Metal Bulletin will introduce in December a new arbitrage calculator tool for the shipment of aluminium from London Metal Exchange-bonded warehouses in Asia to the US Midwest.
The tool aims to provide a monthly indication of the differential between the all-in cost to deliver aluminium purchased via LME clearing from registered warehouses in Asia against the current US Midwest premium and LME cash cost of the metal.
To do this, Metal Bulletin will use a monthly average of its US Midwest P1020A assessment and the average LME cash cost for that particular month to derive the all-in Midwest P1020A price.
This will be compared with the all-in ‘cost and freight’ (cfr) price in Owensboro, Kentucky, which is at the core of the US aluminium industry and represents a key reference price for the physical industry delivering into the Midwest.
The all-in CFR Owensboro price will be calculated based on analysis of all the latest trends in the freight industry provided by an external consultant, the official LME outright cash aluminium price and its published free on truck (fot) rates.
The all-in CFR Owensboro number will take into account the purchase of warrants from LME clearing in Asian warehouses, the cancellation of the material and break-bulk delivery of 10,000-tonne clips into the port of New Orleans before being shipped via barge freight into Owensboro.
The CFR Owensboro price will then be compared with the all-in Midwest delivered price. It will not include the final delivery component from Owensboro to the customer or any storage charges due to the highly variable nature of these costs.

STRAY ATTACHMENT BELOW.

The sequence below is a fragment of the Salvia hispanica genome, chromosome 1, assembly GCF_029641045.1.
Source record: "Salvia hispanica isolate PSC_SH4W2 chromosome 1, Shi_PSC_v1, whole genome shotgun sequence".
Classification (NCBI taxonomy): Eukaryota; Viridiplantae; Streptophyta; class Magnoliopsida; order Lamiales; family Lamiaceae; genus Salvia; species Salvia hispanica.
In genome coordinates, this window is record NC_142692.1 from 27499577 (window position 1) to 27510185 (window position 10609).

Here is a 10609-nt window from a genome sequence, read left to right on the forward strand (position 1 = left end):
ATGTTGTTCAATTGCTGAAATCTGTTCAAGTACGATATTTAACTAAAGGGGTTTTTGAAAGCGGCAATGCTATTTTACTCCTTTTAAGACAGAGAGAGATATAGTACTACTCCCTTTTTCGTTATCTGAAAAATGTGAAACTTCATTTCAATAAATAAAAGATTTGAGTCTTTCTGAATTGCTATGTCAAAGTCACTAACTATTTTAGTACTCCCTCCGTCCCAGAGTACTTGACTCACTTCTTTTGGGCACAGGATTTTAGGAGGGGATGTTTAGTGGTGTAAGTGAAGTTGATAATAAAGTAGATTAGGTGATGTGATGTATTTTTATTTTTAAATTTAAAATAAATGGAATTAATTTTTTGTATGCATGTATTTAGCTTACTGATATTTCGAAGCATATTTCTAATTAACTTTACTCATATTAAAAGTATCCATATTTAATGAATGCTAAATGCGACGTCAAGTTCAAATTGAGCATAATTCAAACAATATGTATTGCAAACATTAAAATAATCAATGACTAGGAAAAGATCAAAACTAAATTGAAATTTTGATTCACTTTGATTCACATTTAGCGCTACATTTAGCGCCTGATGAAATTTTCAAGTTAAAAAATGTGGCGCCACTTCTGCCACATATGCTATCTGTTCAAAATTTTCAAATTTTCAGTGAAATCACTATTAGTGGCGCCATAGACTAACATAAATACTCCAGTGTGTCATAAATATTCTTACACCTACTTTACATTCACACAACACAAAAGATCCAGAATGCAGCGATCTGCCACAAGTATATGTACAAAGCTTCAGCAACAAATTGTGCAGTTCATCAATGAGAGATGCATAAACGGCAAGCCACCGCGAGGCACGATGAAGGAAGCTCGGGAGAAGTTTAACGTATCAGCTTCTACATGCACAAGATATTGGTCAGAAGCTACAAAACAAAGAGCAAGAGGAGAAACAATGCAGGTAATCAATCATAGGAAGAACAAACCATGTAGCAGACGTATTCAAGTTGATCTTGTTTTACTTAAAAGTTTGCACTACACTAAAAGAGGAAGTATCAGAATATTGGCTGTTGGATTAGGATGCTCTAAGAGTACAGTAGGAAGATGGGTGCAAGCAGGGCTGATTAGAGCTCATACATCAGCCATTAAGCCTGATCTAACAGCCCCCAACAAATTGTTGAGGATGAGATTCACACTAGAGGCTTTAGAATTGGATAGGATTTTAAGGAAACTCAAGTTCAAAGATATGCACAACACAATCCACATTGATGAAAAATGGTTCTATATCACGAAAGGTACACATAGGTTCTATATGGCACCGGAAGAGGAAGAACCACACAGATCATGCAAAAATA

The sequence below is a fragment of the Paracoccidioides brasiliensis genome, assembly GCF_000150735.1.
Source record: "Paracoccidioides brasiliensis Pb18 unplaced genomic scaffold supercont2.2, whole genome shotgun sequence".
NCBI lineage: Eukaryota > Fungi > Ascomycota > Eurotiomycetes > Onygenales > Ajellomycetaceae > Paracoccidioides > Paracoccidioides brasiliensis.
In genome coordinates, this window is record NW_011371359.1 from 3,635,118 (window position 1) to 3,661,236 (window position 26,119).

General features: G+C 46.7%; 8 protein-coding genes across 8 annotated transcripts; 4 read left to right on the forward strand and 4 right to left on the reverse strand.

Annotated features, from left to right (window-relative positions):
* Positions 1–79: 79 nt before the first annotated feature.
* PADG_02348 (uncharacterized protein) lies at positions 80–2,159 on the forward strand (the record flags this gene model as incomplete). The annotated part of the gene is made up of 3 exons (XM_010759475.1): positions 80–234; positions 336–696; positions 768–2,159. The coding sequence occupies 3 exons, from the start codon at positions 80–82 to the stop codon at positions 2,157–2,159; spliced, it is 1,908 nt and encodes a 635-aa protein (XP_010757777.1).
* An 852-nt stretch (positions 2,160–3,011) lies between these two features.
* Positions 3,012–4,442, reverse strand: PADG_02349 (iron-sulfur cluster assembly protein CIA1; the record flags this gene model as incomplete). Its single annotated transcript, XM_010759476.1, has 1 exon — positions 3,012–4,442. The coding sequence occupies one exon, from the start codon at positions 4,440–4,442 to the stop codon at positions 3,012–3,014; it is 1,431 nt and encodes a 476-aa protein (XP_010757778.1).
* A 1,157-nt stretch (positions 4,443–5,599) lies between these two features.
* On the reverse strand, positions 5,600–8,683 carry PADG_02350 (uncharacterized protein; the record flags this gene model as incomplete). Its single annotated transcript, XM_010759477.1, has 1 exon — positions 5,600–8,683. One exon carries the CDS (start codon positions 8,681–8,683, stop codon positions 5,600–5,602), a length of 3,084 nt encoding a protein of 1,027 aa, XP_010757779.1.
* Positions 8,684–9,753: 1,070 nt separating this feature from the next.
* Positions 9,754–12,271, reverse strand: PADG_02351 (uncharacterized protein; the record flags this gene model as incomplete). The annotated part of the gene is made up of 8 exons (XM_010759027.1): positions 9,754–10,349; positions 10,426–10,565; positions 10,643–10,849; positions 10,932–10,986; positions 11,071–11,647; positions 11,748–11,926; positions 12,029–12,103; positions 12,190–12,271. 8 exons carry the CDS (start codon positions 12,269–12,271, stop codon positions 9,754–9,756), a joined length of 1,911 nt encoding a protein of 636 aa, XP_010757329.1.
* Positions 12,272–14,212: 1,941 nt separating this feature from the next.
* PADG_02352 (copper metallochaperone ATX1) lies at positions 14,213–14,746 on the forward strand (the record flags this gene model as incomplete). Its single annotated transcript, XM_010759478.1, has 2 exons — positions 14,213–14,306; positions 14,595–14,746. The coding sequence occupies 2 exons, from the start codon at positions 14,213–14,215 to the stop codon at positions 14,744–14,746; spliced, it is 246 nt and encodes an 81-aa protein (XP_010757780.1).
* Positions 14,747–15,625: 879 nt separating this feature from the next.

The ‘arbitrage’ will then be published each month in a table accompanied by a short commentary on any changes to costs or to activity.
The first report is set to be published on the Wednesday December 6. It will thereafter be published on a monthly basis on the first Wednesday of every calendar month.
Since the US is a natural deficit market, Metal Bulletin hopes to add value to its subscribers through the launch of this calculator, particularly to traders actively seeking to find ways to capture value from the Midwest’s need to import material.
At various times in 2017, Metal Bulletin has observed a growing trend among traders who purchase relatively cheaper units from the LME and deliver them into the US. This was particularly evident in February and March, when large amounts of material were cancelled from LME-listed warehouses around Asia, with some destined to move to the US Midwest, where premiums had risen to their highest since May 2015 at one stage in February at 10.13 cents per lb.
With US premiums rising again – they climbed for the sixth week in a row to 9.25-9.5 cents per lb this week – and market talk of units also arriving from Asian LME-registered warehouses, Metal Bulletin believes that readers will be given a better understanding of the profitability of this trade, particularly to those who currently have exposure only to select parts of this trade or regions where it is carried out.
For any comments about the new calculator or if you would like to find out more about how Metal Bulletin will produce the report, please email Metal Bulletin’s global product development manager, aluminium, Ian Walker.
Questions relating to Metal Bulletin’s pricing methodology and policy should be sent to Metal Bulletin’s global base metals editor, Perrine Faye.